REVIEW: WHEREABOUTS BY JHUMPA LAHIRI
Nilanjana Sudeshna “Jhumpa” Lahiri was born in London and brought up in South Kingstown, Rhode Island. Brought up in America by a mother who wanted to raise her children to be Indian, she learned about her Bengali heritage from an early age. With many accolades under her belt a novel by Lahiri is always hotly anticipated, and this is no different.
She makes the bright pavements, the city bridges, the shops and pools and bars as much a character of this novel as the woman. We feel a real mindful approach to her life, she slows her pace to watch a couple fighting, to take in the sight of an old woman in a waiting room; pauses to drink her coffee in a shaded square. Many of us are acquainted with this throughout this pandemic era.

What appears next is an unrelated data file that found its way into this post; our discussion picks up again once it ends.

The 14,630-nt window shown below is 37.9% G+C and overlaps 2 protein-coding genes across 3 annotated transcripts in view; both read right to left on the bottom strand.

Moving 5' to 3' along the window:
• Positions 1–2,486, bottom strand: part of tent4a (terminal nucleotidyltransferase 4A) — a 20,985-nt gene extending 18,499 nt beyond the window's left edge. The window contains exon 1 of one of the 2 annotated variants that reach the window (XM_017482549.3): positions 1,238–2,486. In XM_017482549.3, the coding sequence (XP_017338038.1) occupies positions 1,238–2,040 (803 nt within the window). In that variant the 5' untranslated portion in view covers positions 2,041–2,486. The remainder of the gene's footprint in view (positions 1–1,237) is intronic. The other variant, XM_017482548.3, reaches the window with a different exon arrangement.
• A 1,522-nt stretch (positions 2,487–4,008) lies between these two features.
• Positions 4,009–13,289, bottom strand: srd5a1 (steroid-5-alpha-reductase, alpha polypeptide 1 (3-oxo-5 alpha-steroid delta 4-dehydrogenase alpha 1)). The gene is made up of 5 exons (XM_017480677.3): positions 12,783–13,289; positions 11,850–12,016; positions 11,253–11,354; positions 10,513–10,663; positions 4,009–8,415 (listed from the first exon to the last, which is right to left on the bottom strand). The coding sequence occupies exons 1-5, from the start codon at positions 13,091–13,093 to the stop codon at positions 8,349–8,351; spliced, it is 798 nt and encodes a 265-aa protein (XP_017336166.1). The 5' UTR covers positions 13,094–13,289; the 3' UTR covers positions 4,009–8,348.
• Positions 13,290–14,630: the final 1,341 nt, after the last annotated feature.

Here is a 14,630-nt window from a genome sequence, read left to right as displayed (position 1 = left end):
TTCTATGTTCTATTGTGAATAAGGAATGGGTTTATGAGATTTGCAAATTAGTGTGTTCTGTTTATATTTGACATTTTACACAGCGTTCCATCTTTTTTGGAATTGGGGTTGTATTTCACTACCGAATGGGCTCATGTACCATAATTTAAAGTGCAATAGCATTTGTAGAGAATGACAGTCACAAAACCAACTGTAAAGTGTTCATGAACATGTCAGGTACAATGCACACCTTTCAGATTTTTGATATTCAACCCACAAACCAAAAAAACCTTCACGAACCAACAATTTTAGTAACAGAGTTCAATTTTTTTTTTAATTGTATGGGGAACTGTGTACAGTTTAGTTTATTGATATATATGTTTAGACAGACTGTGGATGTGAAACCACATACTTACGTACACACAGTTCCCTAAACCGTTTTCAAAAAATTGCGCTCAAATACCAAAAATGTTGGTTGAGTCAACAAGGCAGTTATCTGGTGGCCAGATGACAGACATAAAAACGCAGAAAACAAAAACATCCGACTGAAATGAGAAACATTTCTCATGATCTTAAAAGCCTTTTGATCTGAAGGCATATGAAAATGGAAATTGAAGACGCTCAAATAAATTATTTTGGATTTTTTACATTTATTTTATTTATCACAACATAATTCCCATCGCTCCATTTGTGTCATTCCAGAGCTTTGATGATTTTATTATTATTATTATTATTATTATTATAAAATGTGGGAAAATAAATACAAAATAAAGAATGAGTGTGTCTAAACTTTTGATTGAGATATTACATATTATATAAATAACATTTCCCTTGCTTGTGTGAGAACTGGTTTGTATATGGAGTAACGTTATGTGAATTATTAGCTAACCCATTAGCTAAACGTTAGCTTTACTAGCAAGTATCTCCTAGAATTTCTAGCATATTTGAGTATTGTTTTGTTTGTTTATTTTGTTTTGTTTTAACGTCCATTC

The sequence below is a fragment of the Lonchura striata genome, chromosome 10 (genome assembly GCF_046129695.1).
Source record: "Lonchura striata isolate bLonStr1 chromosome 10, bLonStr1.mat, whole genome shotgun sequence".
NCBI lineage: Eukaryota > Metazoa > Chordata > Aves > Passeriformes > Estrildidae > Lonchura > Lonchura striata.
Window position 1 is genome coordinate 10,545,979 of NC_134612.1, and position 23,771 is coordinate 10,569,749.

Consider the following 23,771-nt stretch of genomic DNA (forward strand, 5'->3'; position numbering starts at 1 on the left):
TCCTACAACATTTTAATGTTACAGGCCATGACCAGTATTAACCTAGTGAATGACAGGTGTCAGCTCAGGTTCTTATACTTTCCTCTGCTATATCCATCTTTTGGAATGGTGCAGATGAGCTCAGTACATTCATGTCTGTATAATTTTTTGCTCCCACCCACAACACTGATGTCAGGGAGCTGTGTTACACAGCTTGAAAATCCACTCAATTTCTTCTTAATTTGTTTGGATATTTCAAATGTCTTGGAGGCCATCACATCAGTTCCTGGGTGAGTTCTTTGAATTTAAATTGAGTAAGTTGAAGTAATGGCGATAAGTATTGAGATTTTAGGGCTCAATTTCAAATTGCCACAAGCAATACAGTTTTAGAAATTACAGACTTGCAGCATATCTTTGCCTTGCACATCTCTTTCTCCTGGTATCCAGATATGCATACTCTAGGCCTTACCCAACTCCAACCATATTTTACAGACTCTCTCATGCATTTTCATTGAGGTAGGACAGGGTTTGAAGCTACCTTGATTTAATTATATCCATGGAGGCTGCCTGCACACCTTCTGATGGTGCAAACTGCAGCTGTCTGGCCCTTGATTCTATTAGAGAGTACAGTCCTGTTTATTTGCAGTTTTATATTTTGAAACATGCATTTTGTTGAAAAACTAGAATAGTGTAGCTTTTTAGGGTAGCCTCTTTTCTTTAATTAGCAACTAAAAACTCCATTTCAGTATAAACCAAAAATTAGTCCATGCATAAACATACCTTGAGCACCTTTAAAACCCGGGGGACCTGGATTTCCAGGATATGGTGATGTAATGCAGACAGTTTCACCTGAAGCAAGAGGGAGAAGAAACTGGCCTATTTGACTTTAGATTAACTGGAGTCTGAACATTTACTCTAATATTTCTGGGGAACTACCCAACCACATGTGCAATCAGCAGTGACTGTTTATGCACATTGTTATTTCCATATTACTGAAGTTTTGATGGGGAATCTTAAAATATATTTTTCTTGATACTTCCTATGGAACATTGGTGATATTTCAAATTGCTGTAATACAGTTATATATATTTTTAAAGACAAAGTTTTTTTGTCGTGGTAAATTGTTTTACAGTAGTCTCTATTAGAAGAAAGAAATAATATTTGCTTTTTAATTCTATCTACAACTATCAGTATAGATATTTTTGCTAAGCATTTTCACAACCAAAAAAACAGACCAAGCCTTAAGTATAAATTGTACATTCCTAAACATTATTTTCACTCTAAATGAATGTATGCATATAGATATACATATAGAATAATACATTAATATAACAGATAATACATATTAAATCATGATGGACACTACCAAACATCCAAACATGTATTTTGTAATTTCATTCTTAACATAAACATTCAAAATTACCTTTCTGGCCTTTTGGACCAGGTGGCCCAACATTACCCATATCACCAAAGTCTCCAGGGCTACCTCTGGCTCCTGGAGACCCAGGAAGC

Her solitude is felt, the themes of detachment, estrangement and dread all vivid, and sit with you long after you put the book down.
A rare work of fiction, Whereabouts, which was originally written in Italian and then translated by the author herself, brims with the impulse to cross barriers. By grafting herself onto a new literary language, Lahiri has pushed herself to a new level of artistic achievement.THE FOUNTAIN